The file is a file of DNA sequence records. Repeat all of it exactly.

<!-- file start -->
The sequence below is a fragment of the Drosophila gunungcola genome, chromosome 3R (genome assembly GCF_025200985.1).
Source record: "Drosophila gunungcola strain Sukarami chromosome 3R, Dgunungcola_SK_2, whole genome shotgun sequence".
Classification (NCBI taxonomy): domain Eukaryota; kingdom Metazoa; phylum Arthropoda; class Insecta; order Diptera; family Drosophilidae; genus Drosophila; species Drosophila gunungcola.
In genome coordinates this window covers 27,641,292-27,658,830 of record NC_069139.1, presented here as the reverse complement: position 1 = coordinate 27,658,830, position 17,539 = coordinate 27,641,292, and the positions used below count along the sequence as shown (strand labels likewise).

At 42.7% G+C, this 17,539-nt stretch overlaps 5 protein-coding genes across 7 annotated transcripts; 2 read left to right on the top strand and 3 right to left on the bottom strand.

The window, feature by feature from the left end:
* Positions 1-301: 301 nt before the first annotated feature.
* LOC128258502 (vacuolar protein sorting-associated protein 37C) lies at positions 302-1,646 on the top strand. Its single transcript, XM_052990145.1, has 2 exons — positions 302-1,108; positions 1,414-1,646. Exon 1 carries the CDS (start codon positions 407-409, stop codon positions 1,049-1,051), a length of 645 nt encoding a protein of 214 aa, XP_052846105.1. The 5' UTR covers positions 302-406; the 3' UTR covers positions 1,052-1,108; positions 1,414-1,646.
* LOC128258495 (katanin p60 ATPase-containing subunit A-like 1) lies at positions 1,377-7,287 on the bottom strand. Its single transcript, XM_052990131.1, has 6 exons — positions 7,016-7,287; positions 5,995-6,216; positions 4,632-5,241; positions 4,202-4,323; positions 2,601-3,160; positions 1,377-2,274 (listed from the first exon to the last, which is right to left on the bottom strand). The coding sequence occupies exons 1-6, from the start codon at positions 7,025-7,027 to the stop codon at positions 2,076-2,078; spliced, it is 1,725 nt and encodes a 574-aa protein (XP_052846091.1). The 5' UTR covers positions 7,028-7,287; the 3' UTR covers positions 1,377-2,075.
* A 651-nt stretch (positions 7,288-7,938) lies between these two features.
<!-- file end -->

The sequence below is a fragment of the Drosophila gunungcola genome, chromosome 3R (genome assembly GCF_025200985.1).
Source record: "Drosophila gunungcola strain Sukarami chromosome 3R, Dgunungcola_SK_2, whole genome shotgun sequence".
Classification (NCBI taxonomy): domain Eukaryota; kingdom Metazoa; phylum Arthropoda; class Insecta; order Diptera; family Drosophilidae; genus Drosophila; species Drosophila gunungcola.
In genome coordinates this window covers 27,641,292-27,658,830 of record NC_069139.1, presented here as the reverse complement: position 1 = coordinate 27,658,830, position 17,539 = coordinate 27,641,292, and the positions used below count along the sequence as shown (strand labels likewise).

At 42.7% G+C, this 17,539-nt stretch overlaps 5 protein-coding genes across 7 annotated transcripts; 2 read left to right on the top strand and 3 right to left on the bottom strand.

The window, feature by feature from the left end:
* Positions 1-301: 301 nt before the first annotated feature.
* LOC128258502 (vacuolar protein sorting-associated protein 37C) lies at positions 302-1,646 on the top strand. Its single transcript, XM_052990145.1, has 2 exons — positions 302-1,108; positions 1,414-1,646. Exon 1 carries the CDS (start codon positions 407-409, stop codon positions 1,049-1,051), a length of 645 nt encoding a protein of 214 aa, XP_052846105.1. The 5' UTR covers positions 302-406; the 3' UTR covers positions 1,052-1,108; positions 1,414-1,646.
* LOC128258495 (katanin p60 ATPase-containing subunit A-like 1) lies at positions 1,377-7,287 on the bottom strand. Its single transcript, XM_052990131.1, has 6 exons — positions 7,016-7,287; positions 5,995-6,216; positions 4,632-5,241; positions 4,202-4,323; positions 2,601-3,160; positions 1,377-2,274 (listed from the first exon to the last, which is right to left on the bottom strand). The coding sequence occupies exons 1-6, from the start codon at positions 7,025-7,027 to the stop codon at positions 2,076-2,078; spliced, it is 1,725 nt and encodes a 574-aa protein (XP_052846091.1). The 5' UTR covers positions 7,028-7,287; the 3' UTR covers positions 1,377-2,075.
* A 651-nt stretch (positions 7,288-7,938) lies between these two features.